A conservative Washington D.C. based attorney, Howard Nielson’s ties to Utah, where he grew up and where his father served as a state legislator and congressman, have secured him a nomination for the federal bench. However, Nielson will find his confirmation complicated by his participation in many hot-button cases, including his role in defending California Proposition 8.
Howard Curtis Nielson Jr. was born in 1968 in Provo, UT. Nielson’s father (also named Howard C. Nielson) was a professor at Brigham Young University who went on to serve in the U.S. House of Representatives as a Republican between 1983 and 1990. Nielson Jr. attended Brigham Young University, graduating summa cum laude in 1992. He went on to spend two years at Kobe University in Japan as a Mombusho Scholar.
In 1994, Nielson joined the University of Chicago Law School, where he served as articles editor at the University of Chicago Law Review. Nielson graduated Order of the Coif in 1997, and clerked for the conservative luminary Judge J. Michael Luttig on the U.S. Court of Appeals for the Fourth Circuit. After completing his clerkship with Luttig, Nielson was hired by Supreme Court Justice Anthony Kennedy to clerk for him, joining other notable clerks that year including civil rights litigator Jeffrey Fisher, law professor Noah Feldman, Seventh Circuit Judge Amy Coney Barrett, and University of Georgia Law School Dean Bo Rutledge.
After his clerkship, Nielson joined the Washington D.C. Office of Jones Day as an Associate. After the election of President Bush, Nielson moved to the Department of Justice as Special Assistant to Deputy Attorney General Larry Thompson. He later became Counsel to Attorney General John Ashcroft and in 2003, became Deputy Assistant Attorney General in the Office of Legal Counsel, serving under then-head Jack Goldsmith.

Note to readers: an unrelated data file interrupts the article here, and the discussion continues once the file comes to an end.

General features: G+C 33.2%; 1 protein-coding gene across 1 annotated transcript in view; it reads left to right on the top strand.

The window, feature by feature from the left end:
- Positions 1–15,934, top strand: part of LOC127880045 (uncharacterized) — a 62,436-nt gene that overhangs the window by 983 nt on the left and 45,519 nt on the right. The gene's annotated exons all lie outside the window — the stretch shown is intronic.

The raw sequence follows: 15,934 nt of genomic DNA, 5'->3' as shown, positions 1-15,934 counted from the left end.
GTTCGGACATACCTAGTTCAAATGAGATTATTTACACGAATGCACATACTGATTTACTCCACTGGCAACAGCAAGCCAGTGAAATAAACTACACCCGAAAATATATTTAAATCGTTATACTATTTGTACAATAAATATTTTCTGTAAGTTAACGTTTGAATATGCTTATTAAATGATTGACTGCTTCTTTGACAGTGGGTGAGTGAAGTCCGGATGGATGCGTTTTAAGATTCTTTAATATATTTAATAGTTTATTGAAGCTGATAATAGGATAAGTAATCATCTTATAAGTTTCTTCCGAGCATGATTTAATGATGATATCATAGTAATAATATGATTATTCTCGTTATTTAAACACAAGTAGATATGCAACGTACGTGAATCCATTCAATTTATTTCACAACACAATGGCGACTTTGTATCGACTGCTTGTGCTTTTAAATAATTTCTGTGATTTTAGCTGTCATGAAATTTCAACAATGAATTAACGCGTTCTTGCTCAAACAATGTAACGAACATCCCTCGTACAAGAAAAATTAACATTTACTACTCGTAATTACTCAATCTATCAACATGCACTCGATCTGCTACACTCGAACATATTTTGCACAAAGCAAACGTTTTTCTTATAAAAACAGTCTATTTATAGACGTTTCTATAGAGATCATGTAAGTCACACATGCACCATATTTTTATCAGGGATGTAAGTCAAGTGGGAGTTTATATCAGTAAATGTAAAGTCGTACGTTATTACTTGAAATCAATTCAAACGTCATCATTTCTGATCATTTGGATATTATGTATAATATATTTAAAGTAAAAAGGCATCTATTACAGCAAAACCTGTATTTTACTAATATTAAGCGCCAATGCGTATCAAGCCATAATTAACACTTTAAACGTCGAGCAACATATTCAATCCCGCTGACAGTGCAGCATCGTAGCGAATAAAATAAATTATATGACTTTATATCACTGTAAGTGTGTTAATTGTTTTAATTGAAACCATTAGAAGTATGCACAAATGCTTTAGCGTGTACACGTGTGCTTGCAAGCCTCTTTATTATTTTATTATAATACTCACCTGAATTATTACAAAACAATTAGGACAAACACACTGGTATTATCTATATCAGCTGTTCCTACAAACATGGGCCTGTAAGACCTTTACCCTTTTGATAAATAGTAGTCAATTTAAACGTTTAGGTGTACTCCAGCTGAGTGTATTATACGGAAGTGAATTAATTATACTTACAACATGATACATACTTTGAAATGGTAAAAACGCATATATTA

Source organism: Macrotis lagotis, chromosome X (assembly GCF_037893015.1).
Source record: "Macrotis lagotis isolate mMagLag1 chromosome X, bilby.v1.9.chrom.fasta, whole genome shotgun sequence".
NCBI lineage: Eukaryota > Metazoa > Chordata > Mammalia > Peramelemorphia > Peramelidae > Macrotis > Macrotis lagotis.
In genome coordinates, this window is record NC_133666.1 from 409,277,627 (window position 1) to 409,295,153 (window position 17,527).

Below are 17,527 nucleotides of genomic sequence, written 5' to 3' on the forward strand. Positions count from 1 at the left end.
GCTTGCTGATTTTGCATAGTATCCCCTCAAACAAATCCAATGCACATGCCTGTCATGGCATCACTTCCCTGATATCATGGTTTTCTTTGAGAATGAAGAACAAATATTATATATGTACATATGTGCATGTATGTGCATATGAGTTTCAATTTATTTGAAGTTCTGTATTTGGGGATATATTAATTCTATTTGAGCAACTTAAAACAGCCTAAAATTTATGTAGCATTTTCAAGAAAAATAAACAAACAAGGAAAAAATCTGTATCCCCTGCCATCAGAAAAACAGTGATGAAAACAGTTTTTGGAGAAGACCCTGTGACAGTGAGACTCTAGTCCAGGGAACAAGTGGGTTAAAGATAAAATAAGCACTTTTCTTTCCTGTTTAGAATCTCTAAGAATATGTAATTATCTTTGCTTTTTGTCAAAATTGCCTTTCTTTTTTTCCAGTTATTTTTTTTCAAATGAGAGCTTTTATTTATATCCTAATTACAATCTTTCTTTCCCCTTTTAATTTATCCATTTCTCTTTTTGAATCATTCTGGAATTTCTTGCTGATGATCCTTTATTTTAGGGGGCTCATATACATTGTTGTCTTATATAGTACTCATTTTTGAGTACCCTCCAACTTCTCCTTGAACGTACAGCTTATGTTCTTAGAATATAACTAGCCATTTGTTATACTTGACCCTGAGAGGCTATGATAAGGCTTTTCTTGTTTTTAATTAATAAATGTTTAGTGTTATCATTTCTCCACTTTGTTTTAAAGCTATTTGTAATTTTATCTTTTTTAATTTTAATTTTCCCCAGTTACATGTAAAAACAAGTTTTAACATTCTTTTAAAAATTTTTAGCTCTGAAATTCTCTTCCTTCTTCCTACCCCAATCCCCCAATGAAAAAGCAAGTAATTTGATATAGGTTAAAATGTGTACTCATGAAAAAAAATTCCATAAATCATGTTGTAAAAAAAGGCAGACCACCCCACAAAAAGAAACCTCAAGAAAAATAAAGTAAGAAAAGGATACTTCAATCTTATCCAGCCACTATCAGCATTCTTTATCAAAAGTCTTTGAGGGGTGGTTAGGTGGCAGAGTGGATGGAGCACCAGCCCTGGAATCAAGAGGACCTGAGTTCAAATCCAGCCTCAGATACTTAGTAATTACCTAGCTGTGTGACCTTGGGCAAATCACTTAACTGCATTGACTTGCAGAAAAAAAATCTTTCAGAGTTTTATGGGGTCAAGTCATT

In 2005, Nielson left the Department of Justice to join the conservative law firm Cooper & Kirk as Of Counsel. Nielson was made a Partner in 2010 and continues to serve in that capacity. In addition to his work at Cooper & Kirk, Nielson also served as a Legal Consultant to The Boeing Company between 2008 and 2014. Nielson also taught at the J. Reuben Clark Law School at Brigham Young University between 2007 and 2014.
History of the Seat
Nielson has been nominated for a vacancy on the U.S. District Court for the District of Utah. This seat was opened by Judge Ted Stewart’s move to senior status on September 1, 2014. On December 16, 2015, Obama nominated former Centreville mayor Ronald G. Russell to fill the vacancy. Russell, a Republican, had the support of Utah Senators Orrin Hatch and Mike Lee.
Russell received a hearing before the Senate Judiciary Committee on April 20, 2016, and was approved without objection on May 19. However, Russell’ nomination stalled on the floor due to the blockade on confirmations imposed by Senate Majority Leader Mitch McConnell, and Democratic objections to expediting Russell’s nomination without confirming longer-pending Democrats. Without floor action, Russell’s nomination was returned unconfirmed on January 3, 2017.